There are valid concerns about genetically modified agriculture, but it's worth balancing those against the needs of a hungry world.
- Pakistan on the Brink
- The Future of U.S.-Mexico Relations
- The Eurozone's Austerity-Growth Debate
- U.S. Policy Options Toward Myanmar
Last month, when I summarized the views of Calestous Juma, professor of the practice of international development at Harvard, on the potential of genetically modified crops to improve Africa's agricultural productivity, many reader comments complained that the post was one-sided -- a valid criticism -- so today I thought I would look at this topic again.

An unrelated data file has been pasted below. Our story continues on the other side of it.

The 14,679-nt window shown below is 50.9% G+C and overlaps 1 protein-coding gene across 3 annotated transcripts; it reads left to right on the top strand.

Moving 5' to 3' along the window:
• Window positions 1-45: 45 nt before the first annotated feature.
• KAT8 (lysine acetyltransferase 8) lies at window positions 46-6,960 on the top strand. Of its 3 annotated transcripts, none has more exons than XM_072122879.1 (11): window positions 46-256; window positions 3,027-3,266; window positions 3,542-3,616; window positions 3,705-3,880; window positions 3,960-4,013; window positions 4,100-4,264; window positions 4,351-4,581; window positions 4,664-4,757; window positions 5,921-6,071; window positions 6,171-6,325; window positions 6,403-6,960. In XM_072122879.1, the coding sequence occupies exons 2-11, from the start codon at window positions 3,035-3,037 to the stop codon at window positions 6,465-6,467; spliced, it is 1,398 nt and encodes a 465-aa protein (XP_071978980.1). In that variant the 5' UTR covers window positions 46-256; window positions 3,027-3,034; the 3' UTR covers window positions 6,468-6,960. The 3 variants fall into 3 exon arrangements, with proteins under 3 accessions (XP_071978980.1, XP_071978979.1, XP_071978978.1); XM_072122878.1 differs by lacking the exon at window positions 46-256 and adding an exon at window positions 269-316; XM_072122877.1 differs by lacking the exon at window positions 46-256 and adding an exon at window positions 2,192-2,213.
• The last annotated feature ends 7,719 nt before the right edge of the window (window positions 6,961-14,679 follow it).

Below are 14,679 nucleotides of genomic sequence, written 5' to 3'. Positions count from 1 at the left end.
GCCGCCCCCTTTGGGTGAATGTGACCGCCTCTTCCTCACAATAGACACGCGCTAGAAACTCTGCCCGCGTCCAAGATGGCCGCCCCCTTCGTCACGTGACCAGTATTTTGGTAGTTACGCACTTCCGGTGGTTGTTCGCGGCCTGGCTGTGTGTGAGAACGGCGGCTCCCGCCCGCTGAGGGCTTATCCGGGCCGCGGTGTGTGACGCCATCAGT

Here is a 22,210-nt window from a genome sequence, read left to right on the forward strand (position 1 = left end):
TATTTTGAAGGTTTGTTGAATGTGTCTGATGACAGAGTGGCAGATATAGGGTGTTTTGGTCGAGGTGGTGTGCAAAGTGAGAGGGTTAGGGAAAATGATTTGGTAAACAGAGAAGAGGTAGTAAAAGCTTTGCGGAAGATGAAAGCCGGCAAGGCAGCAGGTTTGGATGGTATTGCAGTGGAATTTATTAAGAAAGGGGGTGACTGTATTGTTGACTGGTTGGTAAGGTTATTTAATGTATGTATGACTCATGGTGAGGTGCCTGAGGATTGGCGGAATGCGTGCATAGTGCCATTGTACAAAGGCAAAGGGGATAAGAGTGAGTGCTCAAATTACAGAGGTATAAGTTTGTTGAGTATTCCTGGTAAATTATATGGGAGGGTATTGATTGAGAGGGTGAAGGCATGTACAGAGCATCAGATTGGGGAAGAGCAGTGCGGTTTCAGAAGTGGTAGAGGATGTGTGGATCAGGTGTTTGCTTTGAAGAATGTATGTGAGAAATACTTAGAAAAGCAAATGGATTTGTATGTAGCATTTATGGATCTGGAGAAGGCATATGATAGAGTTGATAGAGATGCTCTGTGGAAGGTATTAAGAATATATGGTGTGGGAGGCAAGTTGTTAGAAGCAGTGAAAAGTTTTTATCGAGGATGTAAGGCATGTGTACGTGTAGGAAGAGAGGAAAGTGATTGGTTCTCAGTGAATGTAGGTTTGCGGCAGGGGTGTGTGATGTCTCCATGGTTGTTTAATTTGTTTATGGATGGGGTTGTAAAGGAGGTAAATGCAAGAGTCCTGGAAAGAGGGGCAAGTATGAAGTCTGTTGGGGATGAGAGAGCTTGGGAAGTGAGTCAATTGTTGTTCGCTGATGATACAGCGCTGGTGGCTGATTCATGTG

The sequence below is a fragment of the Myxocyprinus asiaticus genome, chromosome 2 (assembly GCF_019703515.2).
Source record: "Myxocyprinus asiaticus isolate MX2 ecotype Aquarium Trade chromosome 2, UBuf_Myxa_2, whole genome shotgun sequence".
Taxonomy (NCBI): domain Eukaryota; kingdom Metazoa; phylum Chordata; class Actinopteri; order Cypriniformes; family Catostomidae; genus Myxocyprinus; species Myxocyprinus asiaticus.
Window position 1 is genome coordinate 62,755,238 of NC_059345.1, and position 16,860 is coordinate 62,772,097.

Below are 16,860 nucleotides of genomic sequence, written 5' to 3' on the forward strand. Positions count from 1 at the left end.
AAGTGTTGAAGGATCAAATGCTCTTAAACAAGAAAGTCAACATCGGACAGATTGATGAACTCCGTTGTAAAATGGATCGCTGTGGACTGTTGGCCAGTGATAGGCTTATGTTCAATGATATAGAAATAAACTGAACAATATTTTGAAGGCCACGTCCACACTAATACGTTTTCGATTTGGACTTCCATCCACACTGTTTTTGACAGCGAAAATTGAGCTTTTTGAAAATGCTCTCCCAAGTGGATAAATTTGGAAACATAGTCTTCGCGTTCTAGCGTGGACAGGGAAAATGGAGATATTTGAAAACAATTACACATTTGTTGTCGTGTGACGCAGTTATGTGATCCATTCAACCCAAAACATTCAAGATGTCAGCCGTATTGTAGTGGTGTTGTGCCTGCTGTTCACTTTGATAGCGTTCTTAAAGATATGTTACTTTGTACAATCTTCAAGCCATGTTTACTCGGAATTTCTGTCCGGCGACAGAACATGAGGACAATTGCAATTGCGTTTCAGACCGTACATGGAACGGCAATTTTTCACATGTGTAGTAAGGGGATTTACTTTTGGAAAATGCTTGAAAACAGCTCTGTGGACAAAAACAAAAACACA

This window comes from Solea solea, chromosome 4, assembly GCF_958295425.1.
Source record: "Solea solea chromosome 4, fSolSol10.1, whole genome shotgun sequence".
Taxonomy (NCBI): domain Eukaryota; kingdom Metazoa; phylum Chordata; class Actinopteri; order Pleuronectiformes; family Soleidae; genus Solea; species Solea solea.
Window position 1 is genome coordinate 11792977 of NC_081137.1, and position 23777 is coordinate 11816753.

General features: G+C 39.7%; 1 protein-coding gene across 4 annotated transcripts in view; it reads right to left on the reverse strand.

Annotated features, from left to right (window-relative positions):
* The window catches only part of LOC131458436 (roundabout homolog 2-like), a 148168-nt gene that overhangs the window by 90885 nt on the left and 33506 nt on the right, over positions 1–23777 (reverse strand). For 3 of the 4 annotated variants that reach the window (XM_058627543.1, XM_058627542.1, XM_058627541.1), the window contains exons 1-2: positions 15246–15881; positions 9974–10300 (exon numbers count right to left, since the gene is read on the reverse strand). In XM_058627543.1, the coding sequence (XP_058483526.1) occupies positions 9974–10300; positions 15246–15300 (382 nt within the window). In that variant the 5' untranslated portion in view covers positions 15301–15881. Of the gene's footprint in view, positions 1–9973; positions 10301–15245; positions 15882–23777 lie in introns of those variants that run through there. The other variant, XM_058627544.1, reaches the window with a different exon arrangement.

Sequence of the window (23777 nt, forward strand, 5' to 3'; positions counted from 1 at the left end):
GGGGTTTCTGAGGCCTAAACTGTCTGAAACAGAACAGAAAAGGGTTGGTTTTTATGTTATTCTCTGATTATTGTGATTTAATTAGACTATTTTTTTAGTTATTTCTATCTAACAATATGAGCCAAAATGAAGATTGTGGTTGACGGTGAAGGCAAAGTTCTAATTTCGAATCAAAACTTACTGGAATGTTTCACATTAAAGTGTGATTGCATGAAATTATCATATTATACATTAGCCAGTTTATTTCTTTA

My own thoughts on GM crops are influenced by the reality that by 2050, the world will likely have another two billion mouths to feed and face an estimated 70 percent increase in global food demand. We need another Green Revolution to increase agricultural productivity, especially in Africa, and we should pursue a variety of approaches to meet that challenge. Undoubtedly, these approaches should include better farmer training and improved fertilization and irrigation, especially given that less than 4 percent of sub-Saharan African farmland is currently irrigated, versus 40 percent in Asia. A recent report from the Commission on Sustainable Agriculture and Climate Change proposes a thoughtful multi-pronged strategy to increase food production, including enhancing populations' resilience to climate change and raising investment in sustainable farming. Solutions should also include waste reduction: Western consumers throw away roughly a third of the food that is produced, and in Sub-Saharan Africa, South Asia, and Southeast Asia, around a third of food produced ends up rotting due to inadequate transportation and storage. However, we would be remiss if we do not include GM crops in the toolkit.